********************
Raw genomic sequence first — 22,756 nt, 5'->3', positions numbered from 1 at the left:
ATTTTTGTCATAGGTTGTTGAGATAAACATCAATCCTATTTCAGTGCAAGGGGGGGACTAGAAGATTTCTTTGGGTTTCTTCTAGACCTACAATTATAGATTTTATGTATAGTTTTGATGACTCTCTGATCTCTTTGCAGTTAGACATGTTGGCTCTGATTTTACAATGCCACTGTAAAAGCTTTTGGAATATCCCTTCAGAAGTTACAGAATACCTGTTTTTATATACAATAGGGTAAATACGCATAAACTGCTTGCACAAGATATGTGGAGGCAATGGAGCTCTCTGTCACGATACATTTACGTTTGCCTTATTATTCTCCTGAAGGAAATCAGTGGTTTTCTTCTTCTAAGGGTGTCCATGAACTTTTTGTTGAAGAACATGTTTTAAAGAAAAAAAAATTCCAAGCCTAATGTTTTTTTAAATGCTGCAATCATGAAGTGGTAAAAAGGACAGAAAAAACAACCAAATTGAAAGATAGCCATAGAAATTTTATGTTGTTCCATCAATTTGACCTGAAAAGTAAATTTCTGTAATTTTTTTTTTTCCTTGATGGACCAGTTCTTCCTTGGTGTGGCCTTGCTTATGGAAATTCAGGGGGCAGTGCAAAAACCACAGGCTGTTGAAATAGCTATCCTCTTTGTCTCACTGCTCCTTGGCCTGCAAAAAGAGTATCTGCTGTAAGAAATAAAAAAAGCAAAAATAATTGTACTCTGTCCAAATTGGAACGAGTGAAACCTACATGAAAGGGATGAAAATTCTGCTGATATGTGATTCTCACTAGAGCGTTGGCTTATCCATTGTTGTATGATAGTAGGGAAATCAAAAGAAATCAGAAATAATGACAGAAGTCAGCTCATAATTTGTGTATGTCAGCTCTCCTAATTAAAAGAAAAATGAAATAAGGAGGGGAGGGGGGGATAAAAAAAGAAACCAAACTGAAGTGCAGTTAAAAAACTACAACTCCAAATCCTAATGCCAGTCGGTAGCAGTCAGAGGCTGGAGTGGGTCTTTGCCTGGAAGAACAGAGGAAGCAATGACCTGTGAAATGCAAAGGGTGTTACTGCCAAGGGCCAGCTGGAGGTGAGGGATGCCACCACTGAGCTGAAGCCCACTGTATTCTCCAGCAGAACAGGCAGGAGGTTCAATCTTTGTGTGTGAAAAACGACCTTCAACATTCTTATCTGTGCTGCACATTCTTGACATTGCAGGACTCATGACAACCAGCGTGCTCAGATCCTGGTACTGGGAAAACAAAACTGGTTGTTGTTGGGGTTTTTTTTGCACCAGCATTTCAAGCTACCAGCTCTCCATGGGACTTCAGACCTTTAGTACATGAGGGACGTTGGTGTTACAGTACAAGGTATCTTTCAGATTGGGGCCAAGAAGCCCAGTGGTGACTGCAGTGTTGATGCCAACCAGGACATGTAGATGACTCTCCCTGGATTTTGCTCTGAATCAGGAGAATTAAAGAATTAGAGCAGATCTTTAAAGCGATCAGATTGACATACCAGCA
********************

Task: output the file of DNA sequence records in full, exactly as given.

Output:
Raw genomic sequence first — 22,756 nt, 5'->3', positions numbered from 1 at the left:
ATTTTTGTCATAGGTTGTTGAGATAAACATCAATCCTATTTCAGTGCAAGGGGGGGACTAGAAGATTTCTTTGGGTTTCTTCTAGACCTACAATTATAGATTTTATGTATAGTTTTGATGACTCTCTGATCTCTTTGCAGTTAGACATGTTGGCTCTGATTTTACAATGCCACTGTAAAAGCTTTTGGAATATCCCTTCAGAAGTTACAGAATACCTGTTTTTATATACAATAGGGTAAATACGCATAAACTGCTTGCACAAGATATGTGGAGGCAATGGAGCTCTCTGTCACGATACATTTACGTTTGCCTTATTATTCTCCTGAAGGAAATCAGTGGTTTTCTTCTTCTAAGGGTGTCCATGAACTTTTTGTTGAAGAACATGTTTTAAAGAAAAAAAAATTCCAAGCCTAATGTTTTTTTAAATGCTGCAATCATGAAGTGGTAAAAAGGACAGAAAAAACAACCAAATTGAAAGATAGCCATAGAAATTTTATGTTGTTCCATCAATTTGACCTGAAAAGTAAATTTCTGTAATTTTTTTTTTTCCTTGATGGACCAGTTCTTCCTTGGTGTGGCCTTGCTTATGGAAATTCAGGGGGCAGTGCAAAAACCACAGGCTGTTGAAATAGCTATCCTCTTTGTCTCACTGCTCCTTGGCCTGCAAAAAGAGTATCTGCTGTAAGAAATAAAAAAAGCAAAAATAATTGTACTCTGTCCAAATTGGAACGAGTGAAACCTACATGAAAGGGATGAAAATTCTGCTGATATGTGATTCTCACTAGAGCGTTGGCTTATCCATTGTTGTATGATAGTAGGGAAATCAAAAGAAATCAGAAATAATGACAGAAGTCAGCTCATAATTTGTGTATGTCAGCTCTCCTAATTAAAAGAAAAATGAAATAAGGAGGGGAGGGGGGGATAAAAAAAGAAACCAAACTGAAGTGCAGTTAAAAAACTACAACTCCAAATCCTAATGCCAGTCGGTAGCAGTCAGAGGCTGGAGTGGGTCTTTGCCTGGAAGAACAGAGGAAGCAATGACCTGTGAAATGCAAAGGGTGTTACTGCCAAGGGCCAGCTGGAGGTGAGGGATGCCACCACTGAGCTGAAGCCCACTGTATTCTCCAGCAGAACAGGCAGGAGGTTCAATCTTTGTGTGTGAAAAACGACCTTCAACATTCTTATCTGTGCTGCACATTCTTGACATTGCAGGACTCATGACAACCAGCGTGCTCAGATCCTGGTACTGGGAAAACAAAACTGGTTGTTGTTGGGGTTTTTTTTGCACCAGCATTTCAAGCTACCAGCTCTCCATGGGACTTCAGACCTTTAGTACATGAGGGACGTTGGTGTTACAGTACAAGGTATCTTTCAGATTGGGGCCAAGAAGCCCAGTGGTGACTGCAGTGTTGATGCCAACCAGGACATGTAGATGACTCTCCCTGGATTTTGCTCTGAATCAGGAGAATTAAAGAATTAGAGCAGATCTTTAAAGCGATCAGATTGACATACCAGCA